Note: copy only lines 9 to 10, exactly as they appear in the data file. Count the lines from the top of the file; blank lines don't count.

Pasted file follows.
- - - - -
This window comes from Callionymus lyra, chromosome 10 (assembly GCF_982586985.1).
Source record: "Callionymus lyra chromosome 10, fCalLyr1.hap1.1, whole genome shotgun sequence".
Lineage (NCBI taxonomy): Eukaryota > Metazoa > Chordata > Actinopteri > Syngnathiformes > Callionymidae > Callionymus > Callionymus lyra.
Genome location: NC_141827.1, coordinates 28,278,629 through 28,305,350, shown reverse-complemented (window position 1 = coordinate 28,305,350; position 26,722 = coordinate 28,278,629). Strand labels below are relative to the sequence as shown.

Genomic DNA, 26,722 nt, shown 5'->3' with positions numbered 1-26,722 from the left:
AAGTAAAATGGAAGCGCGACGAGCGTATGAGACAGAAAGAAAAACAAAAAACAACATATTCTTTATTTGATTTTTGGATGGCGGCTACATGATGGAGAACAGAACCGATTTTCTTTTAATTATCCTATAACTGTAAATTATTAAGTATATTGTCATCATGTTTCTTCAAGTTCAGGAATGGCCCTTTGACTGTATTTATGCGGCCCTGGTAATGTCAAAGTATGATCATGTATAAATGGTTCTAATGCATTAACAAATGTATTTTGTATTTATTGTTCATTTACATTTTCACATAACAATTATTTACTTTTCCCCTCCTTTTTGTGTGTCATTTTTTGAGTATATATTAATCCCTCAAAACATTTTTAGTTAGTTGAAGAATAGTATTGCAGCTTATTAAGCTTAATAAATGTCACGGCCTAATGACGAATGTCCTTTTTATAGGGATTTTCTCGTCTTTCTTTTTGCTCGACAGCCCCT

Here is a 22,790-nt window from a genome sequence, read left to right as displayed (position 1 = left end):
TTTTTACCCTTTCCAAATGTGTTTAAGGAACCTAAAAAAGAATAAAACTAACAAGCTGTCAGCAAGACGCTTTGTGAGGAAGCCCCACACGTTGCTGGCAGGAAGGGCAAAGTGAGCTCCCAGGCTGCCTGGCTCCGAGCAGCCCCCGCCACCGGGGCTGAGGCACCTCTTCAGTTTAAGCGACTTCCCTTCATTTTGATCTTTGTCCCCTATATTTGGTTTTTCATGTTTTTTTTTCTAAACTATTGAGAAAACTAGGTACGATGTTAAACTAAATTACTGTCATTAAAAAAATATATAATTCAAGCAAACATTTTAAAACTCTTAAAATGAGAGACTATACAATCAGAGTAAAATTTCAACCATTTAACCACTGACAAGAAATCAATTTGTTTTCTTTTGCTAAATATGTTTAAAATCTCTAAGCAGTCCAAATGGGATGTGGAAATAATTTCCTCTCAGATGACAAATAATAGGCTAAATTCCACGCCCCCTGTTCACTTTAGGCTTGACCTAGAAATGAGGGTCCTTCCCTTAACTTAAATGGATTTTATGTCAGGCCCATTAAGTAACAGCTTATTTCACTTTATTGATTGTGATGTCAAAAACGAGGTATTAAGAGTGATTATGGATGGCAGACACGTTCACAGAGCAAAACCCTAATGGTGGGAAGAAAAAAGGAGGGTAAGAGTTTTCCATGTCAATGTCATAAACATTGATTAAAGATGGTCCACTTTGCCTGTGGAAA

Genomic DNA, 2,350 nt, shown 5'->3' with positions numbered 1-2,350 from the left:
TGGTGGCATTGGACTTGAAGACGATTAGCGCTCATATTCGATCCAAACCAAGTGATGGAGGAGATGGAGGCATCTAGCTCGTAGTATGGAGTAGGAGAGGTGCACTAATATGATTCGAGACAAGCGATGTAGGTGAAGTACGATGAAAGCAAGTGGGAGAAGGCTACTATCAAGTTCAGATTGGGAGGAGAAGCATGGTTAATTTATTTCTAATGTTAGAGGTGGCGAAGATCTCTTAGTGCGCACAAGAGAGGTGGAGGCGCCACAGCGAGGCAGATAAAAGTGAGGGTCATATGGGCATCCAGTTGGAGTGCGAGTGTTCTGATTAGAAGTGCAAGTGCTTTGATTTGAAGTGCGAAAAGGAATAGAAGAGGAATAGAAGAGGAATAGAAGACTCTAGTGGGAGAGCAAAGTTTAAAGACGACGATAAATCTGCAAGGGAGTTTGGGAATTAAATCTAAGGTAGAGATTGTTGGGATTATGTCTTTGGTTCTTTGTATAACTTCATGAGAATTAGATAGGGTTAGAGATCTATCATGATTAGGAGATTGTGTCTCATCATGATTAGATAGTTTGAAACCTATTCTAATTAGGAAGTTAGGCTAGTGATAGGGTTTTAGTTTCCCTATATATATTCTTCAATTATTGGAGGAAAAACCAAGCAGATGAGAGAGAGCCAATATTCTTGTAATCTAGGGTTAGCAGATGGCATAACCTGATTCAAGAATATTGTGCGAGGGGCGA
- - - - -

Genomic DNA, 2,350 nt, shown 5'->3' with positions numbered 1-2,350 from the left:
TGGTGGCATTGGACTTGAAGACGATTAGCGCTCATATTCGATCCAAACCAAGTGATGGAGGAGATGGAGGCATCTAGCTCGTAGTATGGAGTAGGAGAGGTGCACTAATATGATTCGAGACAAGCGATGTAGGTGAAGTACGATGAAAGCAAGTGGGAGAAGGCTACTATCAAGTTCAGATTGGGAGGAGAAGCATGGTTAATTTATTTCTAATGTTAGAGGTGGCGAAGATCTCTTAGTGCGCACAAGAGAGGTGGAGGCGCCACAGCGAGGCAGATAAAAGTGAGGGTCATATGGGCATCCAGTTGGAGTGCGAGTGTTCTGATTAGAAGTGCAAGTGCTTTGATTTGAAGTGCGAAAAGGAATAGAAGAGGAATAGAAGAGGAATAGAAGACTCTAGTGGGAGAGCAAAGTTTAAAGACGACGATAAATCTGCAAGGGAGTTTGGGAATTAAATCTAAGGTAGAGATTGTTGGGATTATGTCTTTGGTTCTTTGTATAACTTCATGAGAATTAGATAGGGTTAGAGATCTATCATGATTAGGAGATTGTGTCTCATCATGATTAGATAGTTTGAAACCTATTCTAATTAGGAAGTTAGGCTAGTGATAGGGTTTTAGTTTCCCTATATATATTCTTCAATTATTGGAGGAAAAACCAAGCAGATGAGAGAGAGCCAATATTCTTGTAATCTAGGGTTAGCAGATGGCATAACCTGATTCAAGAATATTGTGCGAGGGGCGA